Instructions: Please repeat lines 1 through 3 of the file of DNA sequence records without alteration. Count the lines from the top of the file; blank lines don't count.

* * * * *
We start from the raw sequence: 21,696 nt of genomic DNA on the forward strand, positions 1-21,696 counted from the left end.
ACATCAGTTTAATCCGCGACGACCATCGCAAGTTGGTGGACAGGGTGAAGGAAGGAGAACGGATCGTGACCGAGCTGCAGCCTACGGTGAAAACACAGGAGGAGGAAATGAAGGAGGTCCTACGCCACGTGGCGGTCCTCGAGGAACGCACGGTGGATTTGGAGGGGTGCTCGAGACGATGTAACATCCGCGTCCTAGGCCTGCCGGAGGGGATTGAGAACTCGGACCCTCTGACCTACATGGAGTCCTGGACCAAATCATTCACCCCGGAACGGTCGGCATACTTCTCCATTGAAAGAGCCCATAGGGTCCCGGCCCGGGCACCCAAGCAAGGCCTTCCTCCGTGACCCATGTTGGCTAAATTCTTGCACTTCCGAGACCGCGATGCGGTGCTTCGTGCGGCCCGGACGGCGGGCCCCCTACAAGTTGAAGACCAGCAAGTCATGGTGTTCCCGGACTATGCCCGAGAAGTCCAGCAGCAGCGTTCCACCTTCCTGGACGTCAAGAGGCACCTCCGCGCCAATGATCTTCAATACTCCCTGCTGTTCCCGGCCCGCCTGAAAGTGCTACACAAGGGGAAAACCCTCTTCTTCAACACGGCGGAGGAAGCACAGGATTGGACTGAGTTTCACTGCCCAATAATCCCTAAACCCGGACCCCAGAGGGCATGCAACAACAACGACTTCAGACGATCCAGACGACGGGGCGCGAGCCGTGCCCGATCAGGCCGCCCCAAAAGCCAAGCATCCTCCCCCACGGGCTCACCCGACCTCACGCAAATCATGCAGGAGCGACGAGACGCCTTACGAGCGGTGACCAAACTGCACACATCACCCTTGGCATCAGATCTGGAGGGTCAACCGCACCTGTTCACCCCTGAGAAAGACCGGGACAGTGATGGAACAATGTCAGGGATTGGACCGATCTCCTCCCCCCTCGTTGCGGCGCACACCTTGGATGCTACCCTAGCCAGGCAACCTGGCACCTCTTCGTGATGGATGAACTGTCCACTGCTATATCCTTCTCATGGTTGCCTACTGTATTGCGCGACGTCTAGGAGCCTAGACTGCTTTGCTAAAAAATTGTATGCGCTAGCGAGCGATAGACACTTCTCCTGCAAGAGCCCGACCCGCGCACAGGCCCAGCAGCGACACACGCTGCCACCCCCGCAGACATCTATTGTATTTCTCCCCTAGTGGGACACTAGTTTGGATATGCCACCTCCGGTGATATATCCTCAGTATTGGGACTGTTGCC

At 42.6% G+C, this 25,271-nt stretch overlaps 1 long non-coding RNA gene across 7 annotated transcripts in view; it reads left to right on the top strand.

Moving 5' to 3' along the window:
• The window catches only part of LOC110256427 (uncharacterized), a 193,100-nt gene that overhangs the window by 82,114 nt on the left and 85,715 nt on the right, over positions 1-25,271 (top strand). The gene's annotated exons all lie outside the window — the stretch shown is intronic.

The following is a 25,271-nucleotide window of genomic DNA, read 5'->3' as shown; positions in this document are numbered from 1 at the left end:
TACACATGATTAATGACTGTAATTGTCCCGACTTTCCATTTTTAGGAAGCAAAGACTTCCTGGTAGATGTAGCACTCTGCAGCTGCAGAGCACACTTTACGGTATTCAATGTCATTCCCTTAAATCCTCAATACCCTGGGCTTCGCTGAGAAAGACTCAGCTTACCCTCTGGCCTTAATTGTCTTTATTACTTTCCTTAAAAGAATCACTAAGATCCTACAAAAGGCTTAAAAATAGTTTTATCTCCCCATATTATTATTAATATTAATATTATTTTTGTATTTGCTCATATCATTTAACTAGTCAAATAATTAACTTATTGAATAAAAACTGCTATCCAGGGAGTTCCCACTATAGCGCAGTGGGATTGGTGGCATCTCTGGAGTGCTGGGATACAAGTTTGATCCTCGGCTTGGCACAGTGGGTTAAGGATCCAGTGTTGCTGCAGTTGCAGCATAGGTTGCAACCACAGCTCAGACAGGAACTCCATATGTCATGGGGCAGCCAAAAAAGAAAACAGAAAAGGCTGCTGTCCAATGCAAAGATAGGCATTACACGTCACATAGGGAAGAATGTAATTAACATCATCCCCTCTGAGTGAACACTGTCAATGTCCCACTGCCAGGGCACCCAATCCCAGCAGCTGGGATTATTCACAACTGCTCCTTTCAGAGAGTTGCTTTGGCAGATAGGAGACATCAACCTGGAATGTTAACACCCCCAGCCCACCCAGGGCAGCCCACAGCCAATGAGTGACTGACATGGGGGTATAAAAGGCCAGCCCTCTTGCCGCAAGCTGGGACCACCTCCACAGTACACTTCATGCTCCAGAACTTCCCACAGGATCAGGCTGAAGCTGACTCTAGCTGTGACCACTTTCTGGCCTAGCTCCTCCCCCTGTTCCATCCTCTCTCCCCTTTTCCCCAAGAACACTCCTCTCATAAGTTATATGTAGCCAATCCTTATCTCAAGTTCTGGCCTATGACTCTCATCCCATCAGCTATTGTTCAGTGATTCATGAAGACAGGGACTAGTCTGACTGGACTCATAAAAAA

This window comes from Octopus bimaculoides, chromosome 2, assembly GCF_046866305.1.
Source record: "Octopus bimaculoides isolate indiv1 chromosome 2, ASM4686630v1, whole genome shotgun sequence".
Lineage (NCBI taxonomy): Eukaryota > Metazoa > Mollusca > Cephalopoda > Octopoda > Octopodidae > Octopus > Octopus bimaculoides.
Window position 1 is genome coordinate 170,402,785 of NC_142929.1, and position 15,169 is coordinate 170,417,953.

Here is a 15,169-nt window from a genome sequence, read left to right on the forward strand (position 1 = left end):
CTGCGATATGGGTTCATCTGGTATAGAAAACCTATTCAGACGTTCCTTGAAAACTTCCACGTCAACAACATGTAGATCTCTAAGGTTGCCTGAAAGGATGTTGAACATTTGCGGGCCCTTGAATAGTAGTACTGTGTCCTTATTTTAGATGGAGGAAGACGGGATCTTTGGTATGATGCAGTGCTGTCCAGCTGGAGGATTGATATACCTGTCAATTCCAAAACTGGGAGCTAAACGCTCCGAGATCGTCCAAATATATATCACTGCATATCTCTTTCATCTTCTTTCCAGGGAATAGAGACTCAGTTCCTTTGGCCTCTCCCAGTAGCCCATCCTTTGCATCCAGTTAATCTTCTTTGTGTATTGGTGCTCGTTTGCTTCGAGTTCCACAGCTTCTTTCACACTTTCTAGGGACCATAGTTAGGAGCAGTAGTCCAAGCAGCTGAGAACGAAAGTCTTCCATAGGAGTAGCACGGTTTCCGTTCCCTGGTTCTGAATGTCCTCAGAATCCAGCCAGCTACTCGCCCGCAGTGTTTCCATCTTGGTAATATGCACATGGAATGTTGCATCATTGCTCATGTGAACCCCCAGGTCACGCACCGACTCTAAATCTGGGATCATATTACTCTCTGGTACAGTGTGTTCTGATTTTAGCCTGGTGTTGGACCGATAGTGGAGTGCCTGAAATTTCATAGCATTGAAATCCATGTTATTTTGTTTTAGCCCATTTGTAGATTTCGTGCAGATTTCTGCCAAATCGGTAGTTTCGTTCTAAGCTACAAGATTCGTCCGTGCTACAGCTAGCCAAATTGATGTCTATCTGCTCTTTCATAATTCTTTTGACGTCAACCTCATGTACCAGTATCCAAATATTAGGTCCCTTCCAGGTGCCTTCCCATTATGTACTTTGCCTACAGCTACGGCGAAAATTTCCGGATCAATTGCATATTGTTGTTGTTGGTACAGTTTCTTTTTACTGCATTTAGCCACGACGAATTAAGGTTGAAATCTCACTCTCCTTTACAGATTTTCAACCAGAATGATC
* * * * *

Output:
We start from the raw sequence: 21,696 nt of genomic DNA on the forward strand, positions 1-21,696 counted from the left end.
ACATCAGTTTAATCCGCGACGACCATCGCAAGTTGGTGGACAGGGTGAAGGAAGGAGAACGGATCGTGACCGAGCTGCAGCCTACGGTGAAAACACAGGAGGAGGAAATGAAGGAGGTCCTACGCCACGTGGCGGTCCTCGAGGAACGCACGGTGGATTTGGAGGGGTGCTCGAGACGATGTAACATCCGCGTCCTAGGCCTGCCGGAGGGGATTGAGAACTCGGACCCTCTGACCTACATGGAGTCCTGGACCAAATCATTCACCCCGGAACGGTCGGCATACTTCTCCATTGAAAGAGCCCATAGGGTCCCGGCCCGGGCACCCAAGCAAGGCCTTCCTCCGTGACCCATGTTGGCTAAATTCTTGCACTTCCGAGACCGCGATGCGGTGCTTCGTGCGGCCCGGACGGCGGGCCCCCTACAAGTTGAAGACCAGCAAGTCATGGTGTTCCCGGACTATGCCCGAGAAGTCCAGCAGCAGCGTTCCACCTTCCTGGACGTCAAGAGGCACCTCCGCGCCAATGATCTTCAATACTCCCTGCTGTTCCCGGCCCGCCTGAAAGTGCTACACAAGGGGAAAACCCTCTTCTTCAACACGGCGGAGGAAGCACAGGATTGGACTGAGTTTCACTGCCCAATAATCCCTAAACCCGGACCCCAGAGGGCATGCAACAACAACGACTTCAGACGATCCAGACGACGGGGCGCGAGCCGTGCCCGATCAGGCCGCCCCAAAAGCCAAGCATCCTCCCCCACGGGCTCACCCGACCTCACGCAAATCATGCAGGAGCGACGAGACGCCTTACGAGCGGTGACCAAACTGCACACATCACCCTTGGCATCAGATCTGGAGGGTCAACCGCACCTGTTCACCCCTGAGAAAGACCGGGACAGTGATGGAACAATGTCAGGGATTGGACCGATCTCCTCCCCCCTCGTTGCGGCGCACACCTTGGATGCTACCCTAGCCAGGCAACCTGGCACCTCTTCGTGATGGATGAACTGTCCACTGCTATATCCTTCTCATGGTTGCCTACTGTATTGCGCGACGTCTAGGAGCCTAGACTGCTTTGCTAAAAAATTGTATGCGCTAGCGAGCGATAGACACTTCTCCTGCAAGAGCCCGACCCGCGCACAGGCCCAGCAGCGACACACGCTGCCACCCCCGCAGACATCTATTGTATTTCTCCCCTAGTGGGACACTAGTTTGGATATGCCACCTCCGGTGATATATCCTCAGTATTGGGACTGTTGCC

At 42.6% G+C, this 25,271-nt stretch overlaps 1 long non-coding RNA gene across 7 annotated transcripts in view; it reads left to right on the top strand.